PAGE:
Ethanol’s relation to corn prices debated
COOL regulations raise questions
Lawsuits against snack food companies settled
More American consumers reading nutritional information
Baby formula in paper can
Hormel goes glass for new chili


Ethanol’s relation to corn prices debated

by Pan Demetrakakes
Executive Editor


The debate over mandatory use of corn for biofuel is getting shriller, with corn farmers and food processors lining up on opposite sides and arguing over cause and effect.

So far, the federal government is holding firmly to the mandate of the energy bill passed by Congress last year. That legislation requires production of 9 billion gallons of ethanol this year and 15 billion gallons by 2022.

In April, Texas Gov. Rick Perry asked the U.S. Environmental Protection Agency (EPA) to trim this mandate in light of spiraling corn prices. But the agency formally rejected that request last week.

“For the EPA to assert that this federal mandate is not affecting food prices not only goes against common sense, but every American's grocery bill,” Perry told the Dallas Morning News.

Joining Perry in his request for a waiver from the EPA were major food processors, including the Grocery Manufacturers Association and the National Chicken Council.

“The RFS [renewable fuel standard] has distorted the market, caused corn prices to spiral out of control and inflicted extreme economic damage on the industry,” Richard Lobb, a spokesperson for the National Chicken Council, told foodproductiondaily.com.

Political considerations played a big part in Perry’s action. Texas has relatively few ethanol plants, but is home to extensive cattle, hog and chicken raising operations, many of which depend mostly on corn as feed.

Even though the EPA rejected Perry’s plea, it resonated politically. Key Republicans, including GOP presidential nominee-to-be John McCain, endorsed Perry’s request for a waiver. He also has received support from international organizations, notably the World Bank, which estimated that biofuel production has pushed up global food prices by 75%.

Farm interests are fighting back. A study released by the Farm Foundation last week maintains that rising corn prices are mostly due to increases in the price of oil.

The study, by a trio of professors at Purdue University, stated that of the $4 a bushel increase in the price of corn over the last four years, $3 is attributable to oil prices and only $1 to the ethanol subsidy.

TOP DEVELOPMENTS

COOL regulations raise questions
Some processors are confused about how their products will be affected when country-of-origin labeling regulations take effect Sept. 30, according to The Packer. Numerous questions addressing topics including product coverage, product commingling and the definition of “processing” were raised at an Aug. 6 webinar held by Western Growers and the Produce Marketing Association (PMA). The law will cover fresh and frozen fruits and vegetables, but it has exceptions for processed products which, according to the United States Department of Agriculture, include cooked, smoked and cured items. According to the PMA’s website, commingling different fruits or vegetables in a package, even if they’re raw, constitutes “processing” that would exempt the product from COOL requirements.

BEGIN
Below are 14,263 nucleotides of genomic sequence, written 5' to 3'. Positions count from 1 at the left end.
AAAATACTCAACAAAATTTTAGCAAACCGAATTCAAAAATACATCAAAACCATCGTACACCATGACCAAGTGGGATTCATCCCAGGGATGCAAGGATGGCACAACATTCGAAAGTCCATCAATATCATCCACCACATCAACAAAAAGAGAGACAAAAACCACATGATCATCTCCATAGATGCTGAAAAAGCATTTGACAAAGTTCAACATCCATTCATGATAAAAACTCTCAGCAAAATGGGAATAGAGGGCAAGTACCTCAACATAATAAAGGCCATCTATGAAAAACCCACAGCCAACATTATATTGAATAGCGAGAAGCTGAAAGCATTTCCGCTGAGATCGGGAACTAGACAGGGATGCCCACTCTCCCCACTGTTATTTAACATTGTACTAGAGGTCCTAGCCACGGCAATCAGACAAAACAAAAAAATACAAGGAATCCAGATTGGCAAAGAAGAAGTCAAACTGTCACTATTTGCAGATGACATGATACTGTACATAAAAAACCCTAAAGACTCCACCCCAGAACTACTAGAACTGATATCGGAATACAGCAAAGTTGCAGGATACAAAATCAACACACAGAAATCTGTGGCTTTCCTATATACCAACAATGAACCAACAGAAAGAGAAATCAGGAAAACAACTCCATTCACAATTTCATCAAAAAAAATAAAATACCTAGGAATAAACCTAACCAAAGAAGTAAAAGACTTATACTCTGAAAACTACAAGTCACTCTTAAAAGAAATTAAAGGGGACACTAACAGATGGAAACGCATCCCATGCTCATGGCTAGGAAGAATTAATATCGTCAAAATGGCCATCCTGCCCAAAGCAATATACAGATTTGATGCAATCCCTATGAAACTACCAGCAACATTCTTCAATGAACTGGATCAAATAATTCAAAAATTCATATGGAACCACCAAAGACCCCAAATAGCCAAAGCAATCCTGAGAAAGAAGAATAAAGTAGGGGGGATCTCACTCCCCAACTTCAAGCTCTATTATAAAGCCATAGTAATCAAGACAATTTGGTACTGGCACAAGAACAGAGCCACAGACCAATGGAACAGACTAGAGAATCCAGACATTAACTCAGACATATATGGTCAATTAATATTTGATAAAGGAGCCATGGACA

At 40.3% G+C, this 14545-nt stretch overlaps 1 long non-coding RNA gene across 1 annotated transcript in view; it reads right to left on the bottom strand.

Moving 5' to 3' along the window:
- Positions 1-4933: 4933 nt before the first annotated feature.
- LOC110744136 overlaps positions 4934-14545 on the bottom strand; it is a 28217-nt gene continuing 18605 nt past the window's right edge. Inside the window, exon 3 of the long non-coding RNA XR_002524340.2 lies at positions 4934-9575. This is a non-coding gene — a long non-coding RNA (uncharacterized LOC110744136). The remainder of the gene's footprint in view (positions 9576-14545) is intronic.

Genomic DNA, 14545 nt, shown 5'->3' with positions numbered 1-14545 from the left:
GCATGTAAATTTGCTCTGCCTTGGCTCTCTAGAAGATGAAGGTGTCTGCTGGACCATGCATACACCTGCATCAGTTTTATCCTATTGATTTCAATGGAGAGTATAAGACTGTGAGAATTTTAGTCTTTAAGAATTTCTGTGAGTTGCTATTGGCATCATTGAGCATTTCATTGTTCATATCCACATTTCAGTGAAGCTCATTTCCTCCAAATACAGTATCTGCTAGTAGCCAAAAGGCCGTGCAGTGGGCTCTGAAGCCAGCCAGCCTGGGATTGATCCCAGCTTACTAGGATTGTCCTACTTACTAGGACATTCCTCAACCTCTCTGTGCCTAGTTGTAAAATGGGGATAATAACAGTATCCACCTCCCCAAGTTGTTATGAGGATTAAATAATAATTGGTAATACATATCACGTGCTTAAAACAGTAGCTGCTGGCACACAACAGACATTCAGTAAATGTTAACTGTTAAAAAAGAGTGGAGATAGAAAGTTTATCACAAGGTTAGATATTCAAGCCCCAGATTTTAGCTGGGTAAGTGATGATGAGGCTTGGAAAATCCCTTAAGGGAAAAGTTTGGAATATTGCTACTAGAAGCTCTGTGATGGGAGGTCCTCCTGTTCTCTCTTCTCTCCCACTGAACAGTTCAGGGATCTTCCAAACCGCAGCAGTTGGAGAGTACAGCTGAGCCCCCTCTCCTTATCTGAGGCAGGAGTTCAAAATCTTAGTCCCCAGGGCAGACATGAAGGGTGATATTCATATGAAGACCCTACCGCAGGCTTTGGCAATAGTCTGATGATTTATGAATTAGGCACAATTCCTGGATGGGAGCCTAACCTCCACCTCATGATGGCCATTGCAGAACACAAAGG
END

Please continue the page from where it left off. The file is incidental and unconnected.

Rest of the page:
Lawsuits against snack food companies settled
Heinz, Frito-Lay, Kettle Foods and Lance have agreed to reduce the amount of acrylamide content in their products to settle a lawsuit filed by California’s attorney general. Acrylamide, a byproduct of frying, roasting and baking foods containing amino acids, is believed to cause cancer, and is found in high levels in some fried potato products. The settlement follows last year’s agreement by several restaurant chains, including KFC, McDonald’s, Wendy’s and Burger King, to post acrylamide warnings at their restaurants. Heinz agreed to reduce the acrylamide content of its fried potatoes by 50%, and Frito-Lay, Kettle Foods and Lance have agreed to reduce acrylamide to 275 parts per billion over a three-year period.

More American consumers reading nutritional information
Sixty-five percent of American consumers notice nutritional information on food packaging more often now than two years ago, according to a Nielsen study. Notably, 51% check fat content, 48% check calorie content and 43% check trans fat content. Sixty-seven percent of American consumers, compared to 44% of global consumers, claim to “mostly” understand the nutritional information, and an estimated 25.6% of U.S. adults reported being obese in 2007, compared to 23.9% in 2005. Food manufacturers can use this as a marketing opportunity by focusing more on modifying packages and labels.

NEW PACKAGES

Baby formula in paper can
Heinz relaunched a brand of baby formula in the United Kingdom in paperboard packaging designed for ease of use. Nuture Growing Baby Follow-on Milk Product comes in cans from Sonoco that comprise two layers of spiral-wound paperboard and a barrier liner. Other features include peelable membrane closure with a metal rim seamed onto the can’s end, easy-grip ring pull opening, a molded plastic overcap with a hinge that allows easy access to the product and closes securely, and a plastic scoop and leveling bar inside the can.






Hormel goes glass for new chili
Hormel Foods has come out with a new line of premium chili in glass jars. Hormel Chili Master comes in six flavors, including Chipotle Chicken and Roasted Tomato. The 20-ounce glass jars are supplied by Saint-Gobain, with primitive-art-style label graphics. The products will be in stores in September, with a suggested retail price of $3.49.